Serious Business: Looking for a Job


So it’s time to move on. Whether you’ve outgrown your role at work and there is nowhere to go or you just have itchy feet (and not the fungal kind) or it’s something else entirely, the first move you want to make is to start looking for something new. But where do you start? Well, luckily we’ve prepared this handy list for you. We’re good like that.

Get your resume looking schmick
The first thing you need to do before you even think of getting a new job is make sure your resume is in ship shape. Updating it with all the skills you’ve acquired since your last job application can be a bit annoying, but what do you think is the first thing anyone is going to ask for the minute you say you’re looking for a new job? Exactly. So get writing!

Get chatting
A large number of tradies (and people in a wide range of other industries, actually) find their jobs through existing networks. If you are looking for a new job, quietly and confidentially start talking to mates, ex-colleagues and other people in the trades to see if they know of anything going. Remember, though, that if you are not planning on resigning from your current role until you have secured a new one (which is the recommended way of doing it – the old saying ‘It’s easier to get one when you have one’ is true about jobs as well as other things), to keep this chatter to trusted people. If someone blabs to your boss, it could cause a lot of problems for you.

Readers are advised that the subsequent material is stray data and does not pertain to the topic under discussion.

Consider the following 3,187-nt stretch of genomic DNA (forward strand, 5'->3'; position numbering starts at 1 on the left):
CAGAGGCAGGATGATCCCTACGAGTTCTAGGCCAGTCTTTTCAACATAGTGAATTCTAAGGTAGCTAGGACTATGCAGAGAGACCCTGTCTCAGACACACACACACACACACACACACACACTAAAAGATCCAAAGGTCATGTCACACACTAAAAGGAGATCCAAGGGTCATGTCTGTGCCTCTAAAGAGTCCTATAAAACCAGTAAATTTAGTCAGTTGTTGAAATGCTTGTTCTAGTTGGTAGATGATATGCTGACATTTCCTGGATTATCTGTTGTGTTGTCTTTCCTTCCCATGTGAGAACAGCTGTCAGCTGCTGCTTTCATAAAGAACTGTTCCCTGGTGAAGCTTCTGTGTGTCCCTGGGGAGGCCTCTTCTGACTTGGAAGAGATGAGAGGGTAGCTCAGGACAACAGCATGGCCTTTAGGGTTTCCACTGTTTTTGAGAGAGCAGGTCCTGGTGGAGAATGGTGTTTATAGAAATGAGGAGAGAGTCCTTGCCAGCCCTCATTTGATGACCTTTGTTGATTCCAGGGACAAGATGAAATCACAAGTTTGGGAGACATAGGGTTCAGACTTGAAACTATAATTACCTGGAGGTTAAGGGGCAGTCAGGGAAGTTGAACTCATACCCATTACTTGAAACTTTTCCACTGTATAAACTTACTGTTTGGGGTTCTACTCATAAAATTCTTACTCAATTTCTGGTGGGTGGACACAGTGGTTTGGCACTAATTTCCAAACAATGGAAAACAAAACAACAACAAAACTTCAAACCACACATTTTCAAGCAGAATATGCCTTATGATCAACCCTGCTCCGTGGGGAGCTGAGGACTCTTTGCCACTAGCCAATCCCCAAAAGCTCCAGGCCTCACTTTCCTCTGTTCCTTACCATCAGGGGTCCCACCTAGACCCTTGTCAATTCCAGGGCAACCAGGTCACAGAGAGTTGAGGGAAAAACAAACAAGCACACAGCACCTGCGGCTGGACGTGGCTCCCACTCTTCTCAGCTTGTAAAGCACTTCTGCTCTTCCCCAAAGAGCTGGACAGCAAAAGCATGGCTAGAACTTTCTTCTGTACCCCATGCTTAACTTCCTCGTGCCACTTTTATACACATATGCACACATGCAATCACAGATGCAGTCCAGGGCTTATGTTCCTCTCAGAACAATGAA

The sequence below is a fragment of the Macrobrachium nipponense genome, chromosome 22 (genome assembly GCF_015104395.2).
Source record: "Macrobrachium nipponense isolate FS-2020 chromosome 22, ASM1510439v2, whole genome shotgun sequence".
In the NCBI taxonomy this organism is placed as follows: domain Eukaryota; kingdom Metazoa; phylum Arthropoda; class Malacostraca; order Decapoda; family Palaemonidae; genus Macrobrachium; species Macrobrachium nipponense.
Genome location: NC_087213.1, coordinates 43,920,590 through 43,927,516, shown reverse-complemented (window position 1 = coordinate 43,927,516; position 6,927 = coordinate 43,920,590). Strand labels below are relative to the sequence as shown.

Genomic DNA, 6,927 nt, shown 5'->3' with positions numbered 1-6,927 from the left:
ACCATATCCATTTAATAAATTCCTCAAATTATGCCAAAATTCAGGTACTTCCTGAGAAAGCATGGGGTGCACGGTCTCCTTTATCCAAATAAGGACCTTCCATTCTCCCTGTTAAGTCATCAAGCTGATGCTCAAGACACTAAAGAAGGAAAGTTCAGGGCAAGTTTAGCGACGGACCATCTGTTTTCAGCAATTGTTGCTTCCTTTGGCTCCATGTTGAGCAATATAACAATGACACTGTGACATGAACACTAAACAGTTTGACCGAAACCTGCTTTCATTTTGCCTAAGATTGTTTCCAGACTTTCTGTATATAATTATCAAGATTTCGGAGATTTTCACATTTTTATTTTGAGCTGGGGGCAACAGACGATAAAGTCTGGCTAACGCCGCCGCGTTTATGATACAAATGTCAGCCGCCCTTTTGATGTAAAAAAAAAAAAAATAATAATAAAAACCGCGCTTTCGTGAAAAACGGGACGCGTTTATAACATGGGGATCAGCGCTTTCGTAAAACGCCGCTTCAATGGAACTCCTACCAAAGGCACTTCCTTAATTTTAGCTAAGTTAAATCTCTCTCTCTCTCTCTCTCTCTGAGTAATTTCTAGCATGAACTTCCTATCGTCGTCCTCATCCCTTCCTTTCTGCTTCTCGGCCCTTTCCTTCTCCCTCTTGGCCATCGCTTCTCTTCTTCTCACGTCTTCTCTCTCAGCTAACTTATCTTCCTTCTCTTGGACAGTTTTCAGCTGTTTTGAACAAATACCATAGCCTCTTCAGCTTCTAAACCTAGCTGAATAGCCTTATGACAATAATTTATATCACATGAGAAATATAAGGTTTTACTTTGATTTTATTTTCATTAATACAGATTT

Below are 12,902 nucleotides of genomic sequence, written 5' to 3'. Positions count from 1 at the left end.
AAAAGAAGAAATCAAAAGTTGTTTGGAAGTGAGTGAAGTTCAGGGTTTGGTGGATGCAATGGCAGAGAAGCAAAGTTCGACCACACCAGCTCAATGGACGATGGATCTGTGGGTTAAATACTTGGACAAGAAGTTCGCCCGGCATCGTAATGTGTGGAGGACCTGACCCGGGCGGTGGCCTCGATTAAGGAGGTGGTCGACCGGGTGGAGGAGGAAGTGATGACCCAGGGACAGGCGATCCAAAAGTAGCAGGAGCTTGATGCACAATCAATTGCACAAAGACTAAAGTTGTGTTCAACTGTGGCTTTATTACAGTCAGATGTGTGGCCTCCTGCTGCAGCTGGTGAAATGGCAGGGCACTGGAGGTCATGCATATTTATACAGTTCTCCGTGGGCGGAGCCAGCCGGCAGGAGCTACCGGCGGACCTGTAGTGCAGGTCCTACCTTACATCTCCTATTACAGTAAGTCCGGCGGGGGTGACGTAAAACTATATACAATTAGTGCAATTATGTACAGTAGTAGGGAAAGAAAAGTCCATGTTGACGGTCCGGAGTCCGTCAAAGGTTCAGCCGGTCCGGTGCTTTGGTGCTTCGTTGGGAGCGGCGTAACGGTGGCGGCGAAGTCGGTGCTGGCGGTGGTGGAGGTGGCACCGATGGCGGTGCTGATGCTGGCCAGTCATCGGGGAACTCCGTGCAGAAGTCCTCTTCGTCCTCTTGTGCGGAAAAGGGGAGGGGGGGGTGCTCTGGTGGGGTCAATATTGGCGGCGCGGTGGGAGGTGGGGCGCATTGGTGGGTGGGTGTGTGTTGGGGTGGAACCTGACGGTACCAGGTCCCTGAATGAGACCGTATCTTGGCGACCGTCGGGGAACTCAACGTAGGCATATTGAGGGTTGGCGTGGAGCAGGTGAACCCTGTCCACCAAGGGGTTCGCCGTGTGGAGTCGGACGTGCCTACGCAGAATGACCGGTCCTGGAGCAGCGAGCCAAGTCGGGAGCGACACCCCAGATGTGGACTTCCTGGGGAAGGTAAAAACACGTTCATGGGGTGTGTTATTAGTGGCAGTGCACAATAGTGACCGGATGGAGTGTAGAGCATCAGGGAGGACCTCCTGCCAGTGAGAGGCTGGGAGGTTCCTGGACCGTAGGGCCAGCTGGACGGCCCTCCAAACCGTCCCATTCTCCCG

Get on the computer
This sounds pretty obvious and, in many ways, it is. Job websites like Seek, CareerOne and JobActive are all great because they offer options to narrow your search, like the industry you want to work in, whether you’re looking for full time or part time or how much you’re looking to earn, plus there are thousands of new jobs posted on them every day. The downside of bigger job search websites is that, a) they often don’t include a large number of construction jobs (as these are privately advertised – that’s why it’s good to use your networks as mentioned above); and b) the number of applicants can be high, making it hard to stand out. This isn’t to say you shouldn’t use them, because they are a great resource, but there are even more specialised places to look online for work in the trades, so…

Get on the computer, again
You might not think it, but LinkedIn is a great way to connect with people in all aspects of your industry. Project Managers, higher ups and other tradies all use it to keep up with what each other is working on, so it’s the perfect place to say g’day and check the status on the job market. If you want to get more trade-specific, there are jobseeking sites just for tradies, like TradiesWorks, TradiePoint and Trades Jobs, but these can present the same volume-related challenges as the generic jobseeking sites, so…

Get on the phone
Apply online if you must, but always get on the phone to follow up with your application. Even better, make a list of companies that you want to work for, and give them a call. Taking the initiative and getting in touch looks great to prospective employers and it also gives you the chance to get the word on jobs that might not be advertised. Don’t be shy – call to check on your application and, if they say they will call you back and don’t, call again. There is no harm in trying (but don’t go too over the top!).

Get a new perspective
Lastly, if you feel like you are running out of options on the standard job ladder at work, never fear! A good old-fashioned course can open up job opportunities you never knew were there. Have a look at what we’ve got on offer here, and you never know – you could find the stepping stone to your next dream job.